Can you imagine the mayhem that would ensue in today’s world if a top college official banned sweets from the diet of its students. Unimaginable, right? Believe it or not, in the late 1800s, that is exactly what the founder of Wellesley College did. “Pies, lies, and doughnuts should never have a place at Wellesley College” declared Henry Durant. I’m sure he had only the best of intentions in mind for the young women when he sent a letter to their parents stating that ‘the college refused to accept students who were broken down in health, maintaining that a proper diet is key for proper learning, and that “we have therefore decided not to receive any one who will not come with the resolution to obey cheerfully all our rules in this respect, and pledged in honor neither to buy nor receive in any manner whatsoever any confectionery or eatables of any kind not provided for them by the College’. I’m pretty positive that wouldn’t have been the school for me.
The letter may have been signed by all Wellesley attendees, but I’m betting that not everyone honored their commitment. Legend has it that many of the girls of Wellesley chose to indulge in both sweets and lies by making contraband fudge in their dorms late at night. The exact details of how their fudge making evolved into a chocolate cake with ‘fudgy’ chocolate frosting is up for debate. I’m just happy it did.
I adapted this recipe from one printed in a January 2010 issue of Cook’s Country Magazine. Initially, I wasn’t overly impressed with the cake component of the recipe. However, after sitting a day under a cloak of fudgy frosting, the cake took on a whole new personality. Likewise, the first go-round with the frosting was a total failure. It was grainy and lumpy and extremely thin. In the trash it went. I significantly adapted the recipe to make it my own and the changes resulted in a silky smooth frosting with a perfect spreading consistency. It will most definitely be my ‘go to’ chocolate frosting recipe.
This cake matured beautifully. Day after day it became more moist and fudgy. The best slice was the final slice eaten three days after baking the cake.
Although there is no reason to make this cake on the sly, once you get a taste of its thick fudgy frosting, keeping it a secret just might cross your mind.
Wellesley Fudge Cake
2 1/2 cups all-purpose flour
2 teaspoons baking soda
1 teaspoon baking powder
1/2 teaspoon salt
3/4 cup hot water
1/2 cup Dutch-processed cocoa powder
1 cup (2 sticks) butter, cut into 16 pieces, and softened
2 cups granulated sugar
2 large eggs
1 cup buttermilk, room temperature
2 teaspoons vanilla extract
3 1/2 cups confectioners’ sugar
1/2 cup cocoa powder
1/2 cup (1 stick) butter, cut in half, and softened
1 1/2 cups packed light brown sugar
1/2 teaspoon salt
1 cup half and half
4 ounces bittersweet chocolate, chopped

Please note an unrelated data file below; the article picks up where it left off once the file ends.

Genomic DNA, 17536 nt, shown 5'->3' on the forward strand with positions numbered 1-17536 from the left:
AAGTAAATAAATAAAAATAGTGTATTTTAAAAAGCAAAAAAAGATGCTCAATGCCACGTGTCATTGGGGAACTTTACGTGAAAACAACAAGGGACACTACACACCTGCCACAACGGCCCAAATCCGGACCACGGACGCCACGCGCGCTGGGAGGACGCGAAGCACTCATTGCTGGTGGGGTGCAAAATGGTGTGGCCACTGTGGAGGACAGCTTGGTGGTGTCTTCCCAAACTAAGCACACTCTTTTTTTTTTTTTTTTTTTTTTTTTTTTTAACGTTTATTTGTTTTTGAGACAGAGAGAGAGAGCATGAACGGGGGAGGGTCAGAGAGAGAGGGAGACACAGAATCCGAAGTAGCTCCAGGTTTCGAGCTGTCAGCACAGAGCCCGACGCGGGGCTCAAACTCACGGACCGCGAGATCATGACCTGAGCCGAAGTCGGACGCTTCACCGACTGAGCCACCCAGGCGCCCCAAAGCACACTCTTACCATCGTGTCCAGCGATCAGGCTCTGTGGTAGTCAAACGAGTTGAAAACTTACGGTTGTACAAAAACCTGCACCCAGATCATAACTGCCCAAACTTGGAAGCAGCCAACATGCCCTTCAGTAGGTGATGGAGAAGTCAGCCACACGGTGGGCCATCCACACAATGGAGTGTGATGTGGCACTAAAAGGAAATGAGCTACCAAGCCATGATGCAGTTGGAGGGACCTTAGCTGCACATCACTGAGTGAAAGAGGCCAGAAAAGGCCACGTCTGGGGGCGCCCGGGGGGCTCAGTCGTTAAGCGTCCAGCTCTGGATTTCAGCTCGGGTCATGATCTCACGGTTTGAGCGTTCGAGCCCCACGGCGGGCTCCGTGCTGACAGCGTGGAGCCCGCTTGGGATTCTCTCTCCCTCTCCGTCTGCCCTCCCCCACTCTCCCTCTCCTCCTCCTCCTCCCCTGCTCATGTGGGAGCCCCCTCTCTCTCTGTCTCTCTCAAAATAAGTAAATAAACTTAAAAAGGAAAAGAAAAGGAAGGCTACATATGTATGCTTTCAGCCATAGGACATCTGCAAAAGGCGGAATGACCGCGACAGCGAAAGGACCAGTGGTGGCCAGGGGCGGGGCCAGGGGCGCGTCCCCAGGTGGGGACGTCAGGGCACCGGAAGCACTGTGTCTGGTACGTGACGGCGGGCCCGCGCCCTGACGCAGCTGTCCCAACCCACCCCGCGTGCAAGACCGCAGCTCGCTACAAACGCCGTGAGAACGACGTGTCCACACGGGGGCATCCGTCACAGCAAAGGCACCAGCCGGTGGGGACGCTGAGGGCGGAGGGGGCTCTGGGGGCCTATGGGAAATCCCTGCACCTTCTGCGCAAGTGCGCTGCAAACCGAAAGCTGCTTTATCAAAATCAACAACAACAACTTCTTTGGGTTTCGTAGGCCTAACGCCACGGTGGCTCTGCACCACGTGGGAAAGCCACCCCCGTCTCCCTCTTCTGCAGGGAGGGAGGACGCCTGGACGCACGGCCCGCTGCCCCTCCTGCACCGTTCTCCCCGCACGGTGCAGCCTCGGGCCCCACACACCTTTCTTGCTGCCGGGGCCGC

1 teaspoon vanilla extract
Cake: With the oven rack in the middle position, heat the oven to 350˚F. Grease and flour two 8-inch square baking pans. (Two 9-inch round cake pans will work.) Whisk together flour, baking soda, baking powder, and salt in a bowl. In a small bowl, whisk hot water with the cocoa powder until smooth. With electric mixer on medium speed, beat butter and granulated sugar until light and fluffy, about 3 minutes. Add eggs, 1 at a time, and mix until incorporated. Add flour mixture in 3 additions, alternating with 2 additions of buttermilk, until combined. Reduce speed to low and slowly add cocoa mixture and vanilla until incorporated.
Divide the batter evenly between the prepared pans. Bake until a toothpick or cake tester inserted into the center of the cake comes out with a few crumbs attached, 25 to 30 minutes. Cool cakes in pans 15 minutes, then turn out onto wire racks to cool completely. (Cake layers can be wrapped tightly and stored at room temperature for 2 days.)
Frosting: Sift together the confectioners’ sugar and cocoa. Heat 4 tablespoons butter, brown sugar, salt, and 1/2 cup half and half in a large saucepan over medium-low heat, stirring occasionally, until small bubbles appear around perimeter of pan, 4 to 8 minutes. Reduce heat to low and simmer, stirring frequently, until mixture thickens slightly and turns deep golden brown, about 8 to 10 minutes. Transfer to a large bowl. Slice remaining butter into 4 pieces and stir in with the remaining half and half. Add the chopped chocolate and the vanilla and stir until smooth. Slowly whisk in the confectioners’s sugar and cocoa until incorporated. Cool to room temperature, stirring occasionally. Refrigerate for 30 to 40 minutes until the frosting reaches the desired spreading consistency.
Assemble the Cake: Place 1 cake layer on a serving platter. Spread approximately 1 cup of frosting over the surface. Top with second cake layer. Generously spread remaining frosting evenly over the top and sides of cake. Cake can be held at room temperature or covered and refrigerated until serving. Bring to room temperature before serving.
Serves up to 16